Full access

Alan P. Venook, Maria E. Arcila, Al B. Benson III, Donald A. Berry, David Ross Camidge, Robert W. Carlson, Toni K. Choueiri, Valerie Guild, Gregory P. Kalemkerian, Razelle Kurzrock, Christine M. Lovly, Amy E. McKee, Robert J. Morgan, Anthony J. Olszanski, Mary W. Redman, Vered Stearns, Joan McClure and Marian L. Birkeland

Defining treatment-susceptible or -resistant populations of patients with cancer through the use of genetically defined biomarkers has revolutionized cancer care in recent years for some disease/patient groups. Research continues to show that histologically defined diseases are diverse in their expression of unique mutations or other genetic alterations, however, which presents opportunities for the development of personalized cancer treatments, but increased difficulty in testing these therapies, because potential patient populations are divided into ever smaller numbers. To address some of the growing challenges in biomarker development and clinical trial design, NCCN assembled a group of experts across specialties and solid tumor disease types to begin to define the problems and to consider alternate ways of designing clinical trials in the era of multiple biomarkers and targeted therapies. Results from that discussion are presented, focusing on issues of clinical trial design from the perspective of statisticians, clinical researchers, regulators, pathologists, and information developers.

Full access

Gregory P. Kalemkerian, Wallace Akerley, Paul Bogner, Hossein Borghaei, Laura QM Chow, Robert J. Downey, Leena Gandhi, Apar Kishor P. Ganti, Ramaswamy Govindan, John C. Grecula, James Hayman, Rebecca Suk Heist, Leora Horn, Thierry Jahan, Marianna Koczywas, Billy W. Loo Jr, Robert E. Merritt, Cesar A. Moran, Harvey B. Niell, Janis O’Malley, Jyoti D. Patel, Neal Ready, Charles M. Rudin, Charles C. Williams Jr, Kristina Gregory and Miranda Hughes

Neuroendocrine tumors account for approximately 20% of lung cancers; most (≈15%) are small cell lung cancer (SCLC). These NCCN Clinical Practice Guidelines in Oncology for SCLC focus on extensive-stage SCLC because it occurs more frequently than limited-stage disease. SCLC is highly sensitive to initial therapy; however, most patients eventually die of recurrent disease. In patients with extensive-stage disease, chemotherapy alone can palliate symptoms and prolong survival in most patients; however, long-term survival is rare. Most cases of SCLC are attributable to cigarette smoking; therefore, smoking cessation should be strongly promoted.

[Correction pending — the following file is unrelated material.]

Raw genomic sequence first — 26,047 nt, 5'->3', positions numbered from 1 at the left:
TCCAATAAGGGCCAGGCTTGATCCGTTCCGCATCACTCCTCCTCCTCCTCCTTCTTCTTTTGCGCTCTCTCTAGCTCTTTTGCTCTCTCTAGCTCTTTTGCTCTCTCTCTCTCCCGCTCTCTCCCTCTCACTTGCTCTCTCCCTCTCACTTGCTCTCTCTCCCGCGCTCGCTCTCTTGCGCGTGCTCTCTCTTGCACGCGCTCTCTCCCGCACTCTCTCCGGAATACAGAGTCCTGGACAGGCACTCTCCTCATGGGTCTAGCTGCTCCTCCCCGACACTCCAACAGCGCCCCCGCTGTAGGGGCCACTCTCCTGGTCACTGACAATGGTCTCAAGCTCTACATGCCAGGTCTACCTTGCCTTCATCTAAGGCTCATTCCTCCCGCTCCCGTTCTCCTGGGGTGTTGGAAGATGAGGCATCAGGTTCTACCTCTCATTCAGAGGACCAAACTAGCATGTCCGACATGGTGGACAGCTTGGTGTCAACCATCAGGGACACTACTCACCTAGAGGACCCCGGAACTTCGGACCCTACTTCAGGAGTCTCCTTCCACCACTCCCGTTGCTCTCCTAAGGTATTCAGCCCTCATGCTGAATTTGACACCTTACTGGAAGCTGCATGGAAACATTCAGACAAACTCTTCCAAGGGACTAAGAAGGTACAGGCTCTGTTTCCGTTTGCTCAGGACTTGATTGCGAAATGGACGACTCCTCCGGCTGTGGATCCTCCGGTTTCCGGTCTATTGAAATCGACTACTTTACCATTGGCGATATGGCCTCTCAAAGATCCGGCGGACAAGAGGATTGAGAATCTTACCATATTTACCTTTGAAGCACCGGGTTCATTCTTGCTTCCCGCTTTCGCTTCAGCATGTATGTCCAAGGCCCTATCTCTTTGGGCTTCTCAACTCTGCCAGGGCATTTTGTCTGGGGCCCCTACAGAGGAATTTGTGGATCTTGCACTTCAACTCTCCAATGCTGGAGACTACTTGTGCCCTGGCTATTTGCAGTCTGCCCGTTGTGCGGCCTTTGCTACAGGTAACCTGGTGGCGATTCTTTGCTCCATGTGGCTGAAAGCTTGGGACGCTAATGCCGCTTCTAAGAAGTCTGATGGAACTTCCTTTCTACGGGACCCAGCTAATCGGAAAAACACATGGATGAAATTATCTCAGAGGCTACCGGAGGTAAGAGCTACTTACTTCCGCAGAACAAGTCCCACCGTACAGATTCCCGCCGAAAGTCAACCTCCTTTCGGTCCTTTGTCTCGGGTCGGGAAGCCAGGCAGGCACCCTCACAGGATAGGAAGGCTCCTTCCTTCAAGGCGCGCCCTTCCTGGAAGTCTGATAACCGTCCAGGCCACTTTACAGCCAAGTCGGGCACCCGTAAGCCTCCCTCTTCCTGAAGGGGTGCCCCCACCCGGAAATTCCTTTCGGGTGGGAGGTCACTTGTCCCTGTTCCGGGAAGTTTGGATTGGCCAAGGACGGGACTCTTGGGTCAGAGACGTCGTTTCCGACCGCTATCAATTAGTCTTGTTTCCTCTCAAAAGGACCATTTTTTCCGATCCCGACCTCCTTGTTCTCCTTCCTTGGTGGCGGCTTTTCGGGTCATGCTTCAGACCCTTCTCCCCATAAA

Full access

Donald A. Podoloff, Douglas W. Ball, Edgar Ben-Josef, Al B. Benson III, Steven J. Cohen, R. Edward Coleman, Dominique Delbeke, Maria Ho, David H. Ilson, Gregory P. Kalemkerian, Richard J. Lee, Jay S. Loeffler, Homer A. Macapinlac, Robert J. Morgan Jr., Barry Alan Siegel, Seema Singhal, Douglas S. Tyler and Richard J. Wong

Use of PET is widespread and increasing in the United States, mainly for oncologic applications. In November 2006, the National Comprehensive Cancer Network (NCCN) gathered a panel of experts to review the literature and develop clinical recommendations for using PET scans in lymphoma and non–small cell lung, breast, and colorectal cancers. However, because its use is not restricted to these diseases, and evidence is accumulating for its application in other types of cancers, NCCN convened a second meeting in December 2008 to expand on the initial report. A multidisciplinary panel met to discuss the current data on PET application for various tumor types, including genitourinary, gynecologic, pancreatic, hepatobiliary, thyroid, brain, small cell lung, gastric, and esophageal cancers, and sarcoma and myeloma. This report summarizes the proceedings of this meeting, including discussions of the background of PET, the role of PET in oncology, principles of PET use, emerging applications, and possible future developments.

Full access

Gregory P. Kalemkerian, Wallace Akerley, Paul Bogner, Hossein Borghaei, Laura Chow, Robert J. Downey, Leena Gandhi, Apar Kishor P. Ganti, Ramaswamy Govindan, John C. Grecula, James Hayman, Rebecca Suk Heist, Leora Horn, Thierry M. Jahan, Marianna Koczywas, Cesar A. Moran, Harvey B. Niell, Janis O'Malley, Jyoti D. Patel, Neal Ready, Charles M. Rudin and Charles C. Williams Jr.